Congress set May 2 as the date for the initial vote on Brazil pension reform. Once again, the government made concessions, in order to get the necessary votes to approve the highly unpopular bill.
This time, Congressman Arthur Maia, the bill’s rapporteur, included less strict rules for rural workers. The additional change took many congressmen off-guard. “You didn’t think I would present the bill without this little surprise, did you?,” Maia joked today in Congress.
Initially, the reform would treat farm workers as any other career, with the minimum age set at 65. Maia said, though, that women would be allowed to retire at 57. The rule wouldn’t change for men, who will be able to retire by the time they are 60.
Maia had already made some concessions yesterday after law enforcement unions staged protests in Congress. The pressure seemed to work. After the demonstrations, Maia lowered the minimum retirement age for law enforcement agents from 60 to 55.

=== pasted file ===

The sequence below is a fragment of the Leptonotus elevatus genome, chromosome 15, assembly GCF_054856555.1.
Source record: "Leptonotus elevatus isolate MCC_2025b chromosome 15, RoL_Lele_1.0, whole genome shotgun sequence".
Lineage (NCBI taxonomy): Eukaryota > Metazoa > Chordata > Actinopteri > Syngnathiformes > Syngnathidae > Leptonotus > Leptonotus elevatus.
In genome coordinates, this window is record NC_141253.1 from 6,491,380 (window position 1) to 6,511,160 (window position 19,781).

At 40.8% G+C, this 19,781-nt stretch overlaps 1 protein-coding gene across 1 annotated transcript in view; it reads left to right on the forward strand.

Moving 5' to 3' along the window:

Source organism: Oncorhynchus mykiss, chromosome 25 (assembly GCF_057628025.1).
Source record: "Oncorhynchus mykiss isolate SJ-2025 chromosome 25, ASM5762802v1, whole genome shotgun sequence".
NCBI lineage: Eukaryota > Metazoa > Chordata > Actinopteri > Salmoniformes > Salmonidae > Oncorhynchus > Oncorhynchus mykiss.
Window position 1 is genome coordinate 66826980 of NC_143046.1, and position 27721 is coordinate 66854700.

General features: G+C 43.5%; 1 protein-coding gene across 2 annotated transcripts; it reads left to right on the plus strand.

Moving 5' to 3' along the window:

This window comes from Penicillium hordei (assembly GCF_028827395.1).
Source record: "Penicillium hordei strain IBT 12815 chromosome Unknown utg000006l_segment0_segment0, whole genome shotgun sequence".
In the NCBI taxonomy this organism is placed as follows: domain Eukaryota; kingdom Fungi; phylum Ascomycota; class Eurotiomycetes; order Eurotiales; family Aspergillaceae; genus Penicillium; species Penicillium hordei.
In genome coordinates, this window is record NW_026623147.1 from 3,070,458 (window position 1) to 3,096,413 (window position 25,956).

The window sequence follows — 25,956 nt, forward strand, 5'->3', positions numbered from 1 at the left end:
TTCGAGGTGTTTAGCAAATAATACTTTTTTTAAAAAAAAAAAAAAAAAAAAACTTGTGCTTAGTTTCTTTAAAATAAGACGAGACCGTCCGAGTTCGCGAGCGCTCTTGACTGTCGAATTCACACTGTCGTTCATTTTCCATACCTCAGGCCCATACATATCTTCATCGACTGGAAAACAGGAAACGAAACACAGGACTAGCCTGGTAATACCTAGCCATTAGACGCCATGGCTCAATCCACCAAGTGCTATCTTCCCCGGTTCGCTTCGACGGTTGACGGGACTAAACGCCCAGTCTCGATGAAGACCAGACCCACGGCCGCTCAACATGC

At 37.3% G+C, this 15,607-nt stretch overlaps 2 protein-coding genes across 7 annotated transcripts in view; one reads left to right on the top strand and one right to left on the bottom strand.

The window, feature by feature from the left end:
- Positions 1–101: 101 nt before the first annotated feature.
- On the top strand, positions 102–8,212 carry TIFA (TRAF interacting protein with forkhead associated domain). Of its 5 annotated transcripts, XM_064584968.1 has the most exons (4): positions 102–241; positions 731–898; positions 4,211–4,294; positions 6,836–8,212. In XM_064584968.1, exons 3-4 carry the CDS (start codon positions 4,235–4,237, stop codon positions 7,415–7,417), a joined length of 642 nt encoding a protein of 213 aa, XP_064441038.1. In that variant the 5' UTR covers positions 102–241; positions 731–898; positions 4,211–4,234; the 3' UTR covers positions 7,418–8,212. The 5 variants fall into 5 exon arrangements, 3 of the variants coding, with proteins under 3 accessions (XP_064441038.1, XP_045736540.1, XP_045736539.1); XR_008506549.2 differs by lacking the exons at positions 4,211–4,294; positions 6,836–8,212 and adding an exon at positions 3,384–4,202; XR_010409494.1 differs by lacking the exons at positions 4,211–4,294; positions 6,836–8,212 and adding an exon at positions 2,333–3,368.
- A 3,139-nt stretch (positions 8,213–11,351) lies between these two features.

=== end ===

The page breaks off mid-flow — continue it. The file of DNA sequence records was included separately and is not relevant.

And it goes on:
Brazil pension reform: still unpopular
Last year, the government was not in the mood to negotiate. Finance Minister Henrique Meirelles said that, if Congress were to pass a weak reform, it should drop it altogether. At the time, it seems as if the government had a grip over the legislative agenda – which is clearly not the case.
Even with the concessions, it will take a lot of effort to get the necessary 308 votes. Newspaper Estadão surveyed the house on the matter. So far, only 37 representatives have declared being in favor of the project. Meanwhile, 133 have declared that they won’t support the bill as it is.
The government isn’t even sure that the bill will pass on a special reform committee. If it doesn’t get the majority of the 36 votes in the committee, the bill won’t go to the floor. So far, 13 representatives said they will vote against the reform.
Yesterday, the International Monetary Fund (IMF) emphasized Brazil’s need for “ambitious reforms.” In particular, the fund encouraged Brazil to rid itself of “unsustainable” expenses like the pension system, public healthcare, and welfare.